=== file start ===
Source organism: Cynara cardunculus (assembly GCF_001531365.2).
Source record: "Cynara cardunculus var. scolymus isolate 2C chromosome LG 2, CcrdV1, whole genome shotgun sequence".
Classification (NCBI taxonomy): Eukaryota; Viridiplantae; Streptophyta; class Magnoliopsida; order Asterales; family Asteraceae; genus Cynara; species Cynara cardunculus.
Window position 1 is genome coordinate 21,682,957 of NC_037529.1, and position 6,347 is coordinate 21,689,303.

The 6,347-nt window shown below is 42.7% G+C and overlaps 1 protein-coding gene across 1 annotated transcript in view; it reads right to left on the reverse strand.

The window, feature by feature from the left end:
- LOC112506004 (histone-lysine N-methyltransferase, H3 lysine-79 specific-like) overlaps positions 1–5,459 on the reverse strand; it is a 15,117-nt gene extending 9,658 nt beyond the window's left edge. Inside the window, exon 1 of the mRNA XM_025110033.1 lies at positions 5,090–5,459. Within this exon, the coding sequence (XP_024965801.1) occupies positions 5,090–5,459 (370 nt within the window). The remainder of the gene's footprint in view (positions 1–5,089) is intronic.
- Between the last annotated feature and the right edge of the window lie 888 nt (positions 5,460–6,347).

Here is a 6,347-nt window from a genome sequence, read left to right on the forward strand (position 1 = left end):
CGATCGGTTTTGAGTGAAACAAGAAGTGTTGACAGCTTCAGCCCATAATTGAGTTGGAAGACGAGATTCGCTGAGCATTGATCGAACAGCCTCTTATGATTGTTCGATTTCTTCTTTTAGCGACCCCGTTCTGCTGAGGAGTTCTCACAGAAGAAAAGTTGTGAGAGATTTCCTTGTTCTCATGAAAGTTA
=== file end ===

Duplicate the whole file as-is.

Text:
Source organism: Cynara cardunculus (assembly GCF_001531365.2).
Source record: "Cynara cardunculus var. scolymus isolate 2C chromosome LG 2, CcrdV1, whole genome shotgun sequence".
Classification (NCBI taxonomy): Eukaryota; Viridiplantae; Streptophyta; class Magnoliopsida; order Asterales; family Asteraceae; genus Cynara; species Cynara cardunculus.
Window position 1 is genome coordinate 21,682,957 of NC_037529.1, and position 6,347 is coordinate 21,689,303.

The 6,347-nt window shown below is 42.7% G+C and overlaps 1 protein-coding gene across 1 annotated transcript in view; it reads right to left on the reverse strand.

The window, feature by feature from the left end:
- LOC112506004 (histone-lysine N-methyltransferase, H3 lysine-79 specific-like) overlaps positions 1–5,459 on the reverse strand; it is a 15,117-nt gene extending 9,658 nt beyond the window's left edge. Inside the window, exon 1 of the mRNA XM_025110033.1 lies at positions 5,090–5,459. Within this exon, the coding sequence (XP_024965801.1) occupies positions 5,090–5,459 (370 nt within the window). The remainder of the gene's footprint in view (positions 1–5,089) is intronic.
- Between the last annotated feature and the right edge of the window lie 888 nt (positions 5,460–6,347).

Here is a 6,347-nt window from a genome sequence, read left to right on the forward strand (position 1 = left end):
CGATCGGTTTTGAGTGAAACAAGAAGTGTTGACAGCTTCAGCCCATAATTGAGTTGGAAGACGAGATTCGCTGAGCATTGATCGAACAGCCTCTTATGATTGTTCGATTTCTTCTTTTAGCGACCCCGTTCTGCTGAGGAGTTCTCACAGAAGAAAAGTTGTGAGAGATTTCCTTGTTCTCATGAAAGTTA